Kate and Anna McGarrigle
by David Chiu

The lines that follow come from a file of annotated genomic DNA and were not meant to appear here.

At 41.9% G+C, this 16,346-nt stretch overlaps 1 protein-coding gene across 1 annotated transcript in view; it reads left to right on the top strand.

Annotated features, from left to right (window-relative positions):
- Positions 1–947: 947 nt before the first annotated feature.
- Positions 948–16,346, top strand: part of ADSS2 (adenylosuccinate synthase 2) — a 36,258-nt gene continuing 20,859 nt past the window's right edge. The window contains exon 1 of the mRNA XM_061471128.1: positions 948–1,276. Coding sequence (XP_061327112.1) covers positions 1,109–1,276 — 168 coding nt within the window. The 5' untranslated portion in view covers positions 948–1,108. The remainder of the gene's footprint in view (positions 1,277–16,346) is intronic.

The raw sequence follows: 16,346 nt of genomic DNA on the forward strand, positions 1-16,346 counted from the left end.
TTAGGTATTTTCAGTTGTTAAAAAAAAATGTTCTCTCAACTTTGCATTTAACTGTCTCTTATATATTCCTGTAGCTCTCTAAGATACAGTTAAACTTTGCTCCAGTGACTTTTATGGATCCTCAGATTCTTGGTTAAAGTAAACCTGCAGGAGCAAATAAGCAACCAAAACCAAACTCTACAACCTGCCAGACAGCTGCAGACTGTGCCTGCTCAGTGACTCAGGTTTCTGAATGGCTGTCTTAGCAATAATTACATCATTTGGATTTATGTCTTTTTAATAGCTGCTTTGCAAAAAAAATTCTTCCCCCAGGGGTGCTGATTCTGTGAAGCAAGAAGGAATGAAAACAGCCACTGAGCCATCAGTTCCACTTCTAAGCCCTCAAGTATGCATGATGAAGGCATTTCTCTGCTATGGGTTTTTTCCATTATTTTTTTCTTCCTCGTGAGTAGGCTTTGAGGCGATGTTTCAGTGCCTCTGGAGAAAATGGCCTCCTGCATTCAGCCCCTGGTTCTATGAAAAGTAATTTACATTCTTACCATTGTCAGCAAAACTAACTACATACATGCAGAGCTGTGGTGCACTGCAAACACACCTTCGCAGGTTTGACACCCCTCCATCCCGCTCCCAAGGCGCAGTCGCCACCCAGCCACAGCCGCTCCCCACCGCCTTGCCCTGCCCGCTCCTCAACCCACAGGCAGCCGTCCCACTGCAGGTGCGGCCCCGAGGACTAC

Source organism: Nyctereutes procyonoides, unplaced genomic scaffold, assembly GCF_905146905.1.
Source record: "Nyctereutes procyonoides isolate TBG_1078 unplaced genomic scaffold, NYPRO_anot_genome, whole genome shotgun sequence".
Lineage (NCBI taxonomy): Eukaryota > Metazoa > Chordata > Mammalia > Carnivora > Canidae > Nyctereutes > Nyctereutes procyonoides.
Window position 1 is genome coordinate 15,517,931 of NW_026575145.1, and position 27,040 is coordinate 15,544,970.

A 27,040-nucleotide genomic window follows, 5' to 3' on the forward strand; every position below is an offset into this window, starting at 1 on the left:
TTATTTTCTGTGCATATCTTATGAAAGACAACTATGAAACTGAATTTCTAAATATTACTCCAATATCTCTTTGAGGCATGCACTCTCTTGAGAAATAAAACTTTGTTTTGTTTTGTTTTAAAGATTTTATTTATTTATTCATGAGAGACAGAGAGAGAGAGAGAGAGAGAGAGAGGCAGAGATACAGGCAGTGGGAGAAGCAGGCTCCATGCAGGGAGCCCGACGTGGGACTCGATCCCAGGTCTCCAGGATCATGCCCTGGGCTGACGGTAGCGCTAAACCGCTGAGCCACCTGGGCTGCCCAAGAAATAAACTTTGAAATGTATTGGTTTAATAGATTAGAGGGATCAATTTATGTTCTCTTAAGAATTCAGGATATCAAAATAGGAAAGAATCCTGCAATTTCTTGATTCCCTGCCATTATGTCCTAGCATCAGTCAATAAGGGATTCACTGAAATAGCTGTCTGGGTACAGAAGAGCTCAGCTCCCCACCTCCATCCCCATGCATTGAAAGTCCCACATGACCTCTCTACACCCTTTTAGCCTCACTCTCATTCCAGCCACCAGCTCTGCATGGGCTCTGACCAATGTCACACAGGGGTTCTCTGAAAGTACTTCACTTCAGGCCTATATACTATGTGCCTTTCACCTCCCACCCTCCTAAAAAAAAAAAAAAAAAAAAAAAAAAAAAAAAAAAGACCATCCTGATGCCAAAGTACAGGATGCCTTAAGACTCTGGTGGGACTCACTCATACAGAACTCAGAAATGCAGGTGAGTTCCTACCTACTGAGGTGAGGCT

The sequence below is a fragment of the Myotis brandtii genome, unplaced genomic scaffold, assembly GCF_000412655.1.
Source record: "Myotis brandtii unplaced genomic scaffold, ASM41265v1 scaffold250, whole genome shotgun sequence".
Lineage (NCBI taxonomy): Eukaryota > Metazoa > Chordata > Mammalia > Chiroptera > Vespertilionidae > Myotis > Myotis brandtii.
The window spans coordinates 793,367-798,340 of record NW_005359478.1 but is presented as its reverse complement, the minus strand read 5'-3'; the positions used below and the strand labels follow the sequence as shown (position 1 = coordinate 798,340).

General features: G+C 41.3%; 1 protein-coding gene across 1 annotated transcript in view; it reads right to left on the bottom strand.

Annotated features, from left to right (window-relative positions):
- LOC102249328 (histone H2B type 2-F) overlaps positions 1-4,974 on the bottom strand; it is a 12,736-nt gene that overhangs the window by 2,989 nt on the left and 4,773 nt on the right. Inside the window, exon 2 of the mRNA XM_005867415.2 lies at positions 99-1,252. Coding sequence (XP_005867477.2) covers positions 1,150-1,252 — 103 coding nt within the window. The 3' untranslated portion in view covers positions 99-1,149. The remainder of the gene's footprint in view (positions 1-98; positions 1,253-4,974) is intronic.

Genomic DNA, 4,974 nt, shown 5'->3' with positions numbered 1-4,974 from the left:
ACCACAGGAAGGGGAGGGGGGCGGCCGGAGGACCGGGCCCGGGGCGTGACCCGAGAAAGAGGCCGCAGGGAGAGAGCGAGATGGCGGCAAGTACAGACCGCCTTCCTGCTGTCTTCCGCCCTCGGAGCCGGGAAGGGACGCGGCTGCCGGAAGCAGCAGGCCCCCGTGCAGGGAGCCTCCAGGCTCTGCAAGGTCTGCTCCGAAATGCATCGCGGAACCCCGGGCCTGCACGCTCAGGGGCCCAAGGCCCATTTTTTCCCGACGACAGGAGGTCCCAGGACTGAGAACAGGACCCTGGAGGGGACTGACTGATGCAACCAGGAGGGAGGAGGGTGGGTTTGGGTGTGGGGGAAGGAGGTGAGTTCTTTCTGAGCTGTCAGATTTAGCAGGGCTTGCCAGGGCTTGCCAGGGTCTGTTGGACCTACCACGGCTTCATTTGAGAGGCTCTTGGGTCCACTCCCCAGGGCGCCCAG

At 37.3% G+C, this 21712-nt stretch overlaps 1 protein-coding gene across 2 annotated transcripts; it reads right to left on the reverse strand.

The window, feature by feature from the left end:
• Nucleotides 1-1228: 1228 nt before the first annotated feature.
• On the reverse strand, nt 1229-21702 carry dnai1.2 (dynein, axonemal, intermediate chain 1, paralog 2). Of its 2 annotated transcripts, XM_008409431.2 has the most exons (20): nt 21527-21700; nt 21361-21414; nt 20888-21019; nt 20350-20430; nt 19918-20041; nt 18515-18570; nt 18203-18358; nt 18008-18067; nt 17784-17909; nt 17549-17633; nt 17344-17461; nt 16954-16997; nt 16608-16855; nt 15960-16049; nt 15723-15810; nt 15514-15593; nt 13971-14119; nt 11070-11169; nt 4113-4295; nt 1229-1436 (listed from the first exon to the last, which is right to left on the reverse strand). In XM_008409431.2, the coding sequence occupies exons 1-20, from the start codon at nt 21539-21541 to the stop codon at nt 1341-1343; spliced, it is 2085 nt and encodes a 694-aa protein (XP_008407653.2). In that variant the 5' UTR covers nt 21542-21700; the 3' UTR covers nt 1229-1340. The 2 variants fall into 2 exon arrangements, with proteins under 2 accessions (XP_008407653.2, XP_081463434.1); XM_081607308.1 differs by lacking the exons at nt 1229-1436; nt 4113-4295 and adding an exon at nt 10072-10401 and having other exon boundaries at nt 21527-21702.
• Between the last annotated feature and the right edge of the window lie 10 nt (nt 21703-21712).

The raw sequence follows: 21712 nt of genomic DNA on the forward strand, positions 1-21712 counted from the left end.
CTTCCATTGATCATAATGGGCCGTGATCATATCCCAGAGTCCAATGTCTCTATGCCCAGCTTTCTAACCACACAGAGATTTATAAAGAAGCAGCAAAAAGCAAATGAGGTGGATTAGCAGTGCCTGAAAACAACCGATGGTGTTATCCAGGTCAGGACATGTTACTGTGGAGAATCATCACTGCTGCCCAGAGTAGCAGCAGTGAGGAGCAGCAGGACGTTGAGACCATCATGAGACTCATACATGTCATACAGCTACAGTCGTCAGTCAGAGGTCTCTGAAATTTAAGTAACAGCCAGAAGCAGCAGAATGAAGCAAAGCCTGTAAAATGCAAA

It is remarkable that Kate and Anna McGarrigle’s third album from 1978–probably their most accessible work up to that point in their careers—has never been reissued on CD or digitally, until now. Perhaps that’s because Pronto Monto, which was originally released on Warner Bros., was never a commercial success, and the label dropped the duo after that. Coming off of the sisters’ critically acclaimed 1975 self-titled debut record and Dancer With Bruised Knees, Pronto Monto still carries the McGarrigles’ beautiful singing, poetic yearning songwriting, and folk-dominated melodies. The bent towards mainstream crossover success could certainly be attributed to the selection of David Nichtern–hot off the success of writing the huge Maria Muldaur hit “Midnight at the Oasis”–as producer, and the presence of talented session pros like Tony Levin, Steve Gadd, and Bernard Purdie. While any aspirations for radio airplay backfired, it doesn’t take away the beauty of the record: there are moment of whimsy and spunk on such tracks as “Side of Fries,” “Na Cl” and “Trying to Get to You”; and tenderness and romantic longing in “Oh My Heart,” “Just Another Broken Heart” and “Come Back Baby.” While certainly folk-based, the music does take a few stylistic turns: the soulful “Bundle of Sorrow, Bundle of Joy”–a narrative song by Anna–sounds like a vintage Joe Cocker or Elton John tune; Kate’s “Stella by Artois” has a torchy, jazz-cabaret feel; and “Cover Up Your Head” sounds right at home with the Laurel Canyon sound. In hindsight, it’s not surprising that the record never took off on the charts because it’s too mature and sophisticated for mainstream consumption—but it can be seen as a logical progression of the McGarrigles’ sound. It took almost 40 years for this formerly out of-print record to finally see the light of day, restoring its rightful place in the McGarrigles’ catalog.